It’s that time of the year again. Baseball is on a break, so the takes are out and hotter than ever as we all try to make sense of the wild first half of the season.
For the Cleveland Indians, that first half was a disappointment. With a few exceptions, most every player on the team came away with some kind of downturn in the first half of the season. There are the obvious ones like Francisco Lindor and Yan Gomes falling down an offensive hole, and there are the ones like Corey Kluber, who was amazing late in the first-half, but spent the first few months of the season dealing with a nagging back injury. Luckily, Kluber seems to be fully recovered, and there is plenty of time for the others to follow suit. But how likely are they to return to 2016 form in the second half?
To answer that, as we do at the halfway point of every season here at Let’s Go Tribe, we turn to our robot overlords. ZiPS and Steamer are two projection systems that update on the fly (and also happen to be conveniently at the bottom of each player’s FanGraphs page but that’s just a coincidence, I swear), so we’ll be looking at how they see the Indians squad doing from here on out.
One difference this year compared to the previous: Everything is going in this one super post. If you’re here now, congrats! You’ve found out 2017 midseason projections post. For a little peak behind the curtain, I used to spread these out over the All-Star break in multiple posts, but the first one would always get a lot of attention then the subsequent ones would go nowhere. To remedy that, it’s all going here, massive word count in one post be damned!
I’ll also be adding an Over/Under section just for funsies so I can give you my wrong opinion on if the players will over- or under-perform their projections in the second half.
The infield is home to Jose Ramirez, baseball’s Lord and Saviour and the angriest of the hamsters, but it’s also full of confusing first halves. Edwin Encarnacion had a streak of greatness there for a while in June, but he has cooled off as well.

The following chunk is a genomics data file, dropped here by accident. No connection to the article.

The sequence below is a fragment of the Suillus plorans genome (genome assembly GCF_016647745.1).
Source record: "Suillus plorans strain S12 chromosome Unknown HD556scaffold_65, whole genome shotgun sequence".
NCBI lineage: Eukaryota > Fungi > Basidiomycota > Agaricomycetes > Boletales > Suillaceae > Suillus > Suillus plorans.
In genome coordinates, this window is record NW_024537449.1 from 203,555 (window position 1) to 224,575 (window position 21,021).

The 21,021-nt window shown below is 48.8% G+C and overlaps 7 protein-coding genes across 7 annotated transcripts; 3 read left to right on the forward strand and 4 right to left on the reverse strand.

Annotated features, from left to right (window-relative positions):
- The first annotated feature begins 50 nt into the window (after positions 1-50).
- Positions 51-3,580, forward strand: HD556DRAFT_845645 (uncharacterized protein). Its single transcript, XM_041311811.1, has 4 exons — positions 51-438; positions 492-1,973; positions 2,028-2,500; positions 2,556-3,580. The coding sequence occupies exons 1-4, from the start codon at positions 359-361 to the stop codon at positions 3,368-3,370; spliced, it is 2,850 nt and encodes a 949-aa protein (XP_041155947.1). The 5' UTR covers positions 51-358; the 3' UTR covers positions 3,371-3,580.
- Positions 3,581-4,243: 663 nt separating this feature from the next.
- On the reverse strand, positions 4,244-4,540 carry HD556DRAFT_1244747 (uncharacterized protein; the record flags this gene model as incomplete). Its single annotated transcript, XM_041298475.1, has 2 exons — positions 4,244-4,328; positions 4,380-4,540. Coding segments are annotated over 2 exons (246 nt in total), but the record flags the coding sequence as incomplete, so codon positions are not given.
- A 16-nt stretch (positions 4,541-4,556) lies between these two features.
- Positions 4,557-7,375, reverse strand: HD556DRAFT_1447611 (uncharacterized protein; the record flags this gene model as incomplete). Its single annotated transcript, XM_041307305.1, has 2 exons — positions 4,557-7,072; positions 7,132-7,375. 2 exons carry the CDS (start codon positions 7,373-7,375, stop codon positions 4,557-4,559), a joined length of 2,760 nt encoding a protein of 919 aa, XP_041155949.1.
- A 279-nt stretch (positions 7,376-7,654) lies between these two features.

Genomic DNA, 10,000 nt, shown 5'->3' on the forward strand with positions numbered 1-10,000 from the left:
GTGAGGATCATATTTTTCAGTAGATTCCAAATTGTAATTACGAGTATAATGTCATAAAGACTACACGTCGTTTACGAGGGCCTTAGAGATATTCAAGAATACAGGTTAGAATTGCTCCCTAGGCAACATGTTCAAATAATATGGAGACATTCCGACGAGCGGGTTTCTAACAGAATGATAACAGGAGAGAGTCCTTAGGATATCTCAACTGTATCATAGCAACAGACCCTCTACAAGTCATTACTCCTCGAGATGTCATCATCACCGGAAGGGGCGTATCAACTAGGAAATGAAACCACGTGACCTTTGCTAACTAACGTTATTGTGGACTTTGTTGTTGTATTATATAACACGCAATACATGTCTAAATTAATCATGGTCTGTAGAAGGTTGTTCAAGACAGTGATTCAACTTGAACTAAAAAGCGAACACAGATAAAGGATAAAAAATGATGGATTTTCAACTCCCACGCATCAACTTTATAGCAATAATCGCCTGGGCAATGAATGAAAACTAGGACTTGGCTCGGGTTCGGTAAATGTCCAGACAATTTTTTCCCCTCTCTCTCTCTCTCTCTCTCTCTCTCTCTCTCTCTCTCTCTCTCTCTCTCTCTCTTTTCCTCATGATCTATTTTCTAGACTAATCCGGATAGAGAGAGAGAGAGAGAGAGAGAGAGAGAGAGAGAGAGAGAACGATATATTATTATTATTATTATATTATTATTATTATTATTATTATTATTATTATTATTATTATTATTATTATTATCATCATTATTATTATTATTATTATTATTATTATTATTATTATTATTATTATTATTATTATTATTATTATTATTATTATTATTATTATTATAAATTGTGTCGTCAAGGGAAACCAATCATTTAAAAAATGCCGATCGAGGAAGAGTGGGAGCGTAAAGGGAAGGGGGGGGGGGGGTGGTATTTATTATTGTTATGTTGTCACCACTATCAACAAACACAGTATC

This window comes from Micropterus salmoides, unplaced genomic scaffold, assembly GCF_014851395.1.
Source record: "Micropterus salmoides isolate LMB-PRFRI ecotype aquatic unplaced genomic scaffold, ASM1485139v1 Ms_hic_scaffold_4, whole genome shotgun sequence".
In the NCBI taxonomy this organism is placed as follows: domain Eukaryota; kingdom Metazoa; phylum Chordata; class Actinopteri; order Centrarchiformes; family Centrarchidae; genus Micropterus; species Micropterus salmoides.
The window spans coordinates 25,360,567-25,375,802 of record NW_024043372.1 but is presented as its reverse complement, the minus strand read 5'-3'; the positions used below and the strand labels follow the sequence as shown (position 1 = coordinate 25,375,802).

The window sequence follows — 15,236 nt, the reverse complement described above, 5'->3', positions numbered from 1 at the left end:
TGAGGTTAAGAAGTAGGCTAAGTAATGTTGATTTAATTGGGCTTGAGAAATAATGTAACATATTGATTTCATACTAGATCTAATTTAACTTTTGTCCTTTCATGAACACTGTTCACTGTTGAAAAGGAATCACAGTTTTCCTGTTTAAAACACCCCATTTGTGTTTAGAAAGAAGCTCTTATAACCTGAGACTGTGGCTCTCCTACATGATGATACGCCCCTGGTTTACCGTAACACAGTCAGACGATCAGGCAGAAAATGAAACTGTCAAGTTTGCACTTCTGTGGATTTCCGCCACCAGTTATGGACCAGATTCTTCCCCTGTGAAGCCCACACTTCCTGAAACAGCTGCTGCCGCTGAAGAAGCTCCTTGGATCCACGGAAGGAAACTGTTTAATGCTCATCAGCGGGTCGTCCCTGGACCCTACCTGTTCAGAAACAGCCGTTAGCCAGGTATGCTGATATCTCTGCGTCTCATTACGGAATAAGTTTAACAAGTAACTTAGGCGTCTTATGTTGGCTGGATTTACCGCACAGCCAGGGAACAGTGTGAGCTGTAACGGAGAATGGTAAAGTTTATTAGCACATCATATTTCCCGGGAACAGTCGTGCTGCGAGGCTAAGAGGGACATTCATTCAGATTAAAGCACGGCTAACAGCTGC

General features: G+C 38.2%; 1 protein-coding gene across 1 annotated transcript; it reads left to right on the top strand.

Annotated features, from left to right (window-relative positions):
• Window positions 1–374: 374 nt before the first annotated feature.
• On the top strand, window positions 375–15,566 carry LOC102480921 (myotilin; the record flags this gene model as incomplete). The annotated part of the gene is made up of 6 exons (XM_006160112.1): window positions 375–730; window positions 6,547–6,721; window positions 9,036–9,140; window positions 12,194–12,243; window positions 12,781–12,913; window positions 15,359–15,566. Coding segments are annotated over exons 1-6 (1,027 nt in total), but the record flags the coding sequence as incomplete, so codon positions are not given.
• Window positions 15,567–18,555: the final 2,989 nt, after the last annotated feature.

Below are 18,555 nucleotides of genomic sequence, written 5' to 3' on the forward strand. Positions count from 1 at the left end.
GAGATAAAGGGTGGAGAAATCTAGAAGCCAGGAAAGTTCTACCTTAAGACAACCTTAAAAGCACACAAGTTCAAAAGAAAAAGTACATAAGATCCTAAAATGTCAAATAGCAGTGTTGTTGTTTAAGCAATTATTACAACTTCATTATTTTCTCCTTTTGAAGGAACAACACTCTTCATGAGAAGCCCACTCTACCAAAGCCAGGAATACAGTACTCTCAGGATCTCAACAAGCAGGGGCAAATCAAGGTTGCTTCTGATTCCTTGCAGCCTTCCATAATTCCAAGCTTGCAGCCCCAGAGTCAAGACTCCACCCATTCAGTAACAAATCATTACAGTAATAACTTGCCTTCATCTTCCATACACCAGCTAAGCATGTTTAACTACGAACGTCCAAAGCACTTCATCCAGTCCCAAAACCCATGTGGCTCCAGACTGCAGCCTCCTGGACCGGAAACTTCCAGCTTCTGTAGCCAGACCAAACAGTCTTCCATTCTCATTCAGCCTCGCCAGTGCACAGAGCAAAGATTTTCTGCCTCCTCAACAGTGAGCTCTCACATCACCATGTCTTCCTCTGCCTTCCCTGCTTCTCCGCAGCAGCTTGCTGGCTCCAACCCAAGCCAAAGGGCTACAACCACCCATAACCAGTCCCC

And the rest of them? Eeeeehhhhhh...
Yan Gomes, C
Yan Gomes was great in April, let’s address that first. Congrats on the big month, Yan. Unfortunately, the rest of the season happened and he’s now a weakpoint in the Tribe lineup. Even his .222/.315/.365 slash does not fully reflect the pits of his offense right now, though he is still walking twice as much as he ever has in his career.
ZiPS and Steamer actually see him being worse in the second half, which is incredible in its own depressing kind of way. His walk rate is the only thing keeping him with an on-base percentage over .300 right now, and both projections have that regressing.
Over/Under: Sorry, Yan, but these seem about right. Nothing is good about his swing right now, though I think his newfound patience may be for real. I’ll take the over, just by a shade, and just because I think he can maintain his walk rate.
Carlos Santana, 1B
Like a large number of Indians players (HMMMMM), Carlos Santana had a newborn baby roughly 10 months since the Indians won the American League Championship Series, but I’m guessing it’s a wild coincidence. Maybe he struggled because of that, or maybe it’s something else, but either way he’s really hurting his own value heading into a free agent year. His 98 wRC+ would be a career-worst, as would his 12.7 percent walk rate.
Projections have both of those coming back to realistic levels, even projecting a second-half that would be better than some of his career years. Steamer is especially optimistic, giving him a .257/.376/.465 slash and a dozen homers. Neither projection gives him enough dingers to pass the 34 he hit last season, but 22-23 still isn’t bad for Santana, especially if he walks as much as both projection systems have him walking.